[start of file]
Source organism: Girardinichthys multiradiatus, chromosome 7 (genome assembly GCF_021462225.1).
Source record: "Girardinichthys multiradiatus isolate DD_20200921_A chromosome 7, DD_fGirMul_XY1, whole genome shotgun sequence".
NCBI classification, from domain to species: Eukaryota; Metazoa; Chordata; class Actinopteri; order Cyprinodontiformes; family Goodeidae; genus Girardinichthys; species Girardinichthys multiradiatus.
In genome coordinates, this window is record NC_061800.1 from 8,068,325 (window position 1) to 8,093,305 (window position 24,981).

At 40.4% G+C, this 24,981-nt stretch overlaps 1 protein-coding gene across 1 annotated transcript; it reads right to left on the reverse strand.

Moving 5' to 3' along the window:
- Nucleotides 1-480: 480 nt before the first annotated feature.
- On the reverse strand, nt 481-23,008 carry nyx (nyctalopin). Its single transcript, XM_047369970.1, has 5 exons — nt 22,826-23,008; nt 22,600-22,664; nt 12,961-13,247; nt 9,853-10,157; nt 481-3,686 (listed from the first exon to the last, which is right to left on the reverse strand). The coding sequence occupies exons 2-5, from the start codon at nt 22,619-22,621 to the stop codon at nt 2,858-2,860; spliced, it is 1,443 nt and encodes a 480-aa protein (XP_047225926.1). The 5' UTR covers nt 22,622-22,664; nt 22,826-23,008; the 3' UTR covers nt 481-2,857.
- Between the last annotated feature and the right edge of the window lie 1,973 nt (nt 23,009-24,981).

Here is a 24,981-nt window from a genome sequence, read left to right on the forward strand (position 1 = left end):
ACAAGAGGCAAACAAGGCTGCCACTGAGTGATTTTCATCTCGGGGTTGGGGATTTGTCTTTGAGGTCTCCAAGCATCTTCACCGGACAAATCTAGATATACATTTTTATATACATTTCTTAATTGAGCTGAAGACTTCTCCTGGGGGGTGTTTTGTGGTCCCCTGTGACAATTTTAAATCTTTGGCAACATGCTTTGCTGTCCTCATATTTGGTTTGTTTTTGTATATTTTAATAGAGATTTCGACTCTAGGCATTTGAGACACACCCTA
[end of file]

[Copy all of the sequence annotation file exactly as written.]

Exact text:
Source organism: Girardinichthys multiradiatus, chromosome 7 (genome assembly GCF_021462225.1).
Source record: "Girardinichthys multiradiatus isolate DD_20200921_A chromosome 7, DD_fGirMul_XY1, whole genome shotgun sequence".
NCBI classification, from domain to species: Eukaryota; Metazoa; Chordata; class Actinopteri; order Cyprinodontiformes; family Goodeidae; genus Girardinichthys; species Girardinichthys multiradiatus.
In genome coordinates, this window is record NC_061800.1 from 8,068,325 (window position 1) to 8,093,305 (window position 24,981).

At 40.4% G+C, this 24,981-nt stretch overlaps 1 protein-coding gene across 1 annotated transcript; it reads right to left on the reverse strand.

Moving 5' to 3' along the window:
- Nucleotides 1-480: 480 nt before the first annotated feature.
- On the reverse strand, nt 481-23,008 carry nyx (nyctalopin). Its single transcript, XM_047369970.1, has 5 exons — nt 22,826-23,008; nt 22,600-22,664; nt 12,961-13,247; nt 9,853-10,157; nt 481-3,686 (listed from the first exon to the last, which is right to left on the reverse strand). The coding sequence occupies exons 2-5, from the start codon at nt 22,619-22,621 to the stop codon at nt 2,858-2,860; spliced, it is 1,443 nt and encodes a 480-aa protein (XP_047225926.1). The 5' UTR covers nt 22,622-22,664; nt 22,826-23,008; the 3' UTR covers nt 481-2,857.
- Between the last annotated feature and the right edge of the window lie 1,973 nt (nt 23,009-24,981).

Here is a 24,981-nt window from a genome sequence, read left to right on the forward strand (position 1 = left end):
ACAAGAGGCAAACAAGGCTGCCACTGAGTGATTTTCATCTCGGGGTTGGGGATTTGTCTTTGAGGTCTCCAAGCATCTTCACCGGACAAATCTAGATATACATTTTTATATACATTTCTTAATTGAGCTGAAGACTTCTCCTGGGGGGTGTTTTGTGGTCCCCTGTGACAATTTTAAATCTTTGGCAACATGCTTTGCTGTCCTCATATTTGGTTTGTTTTTGTATATTTTAATAGAGATTTCGACTCTAGGCATTTGAGACACACCCTA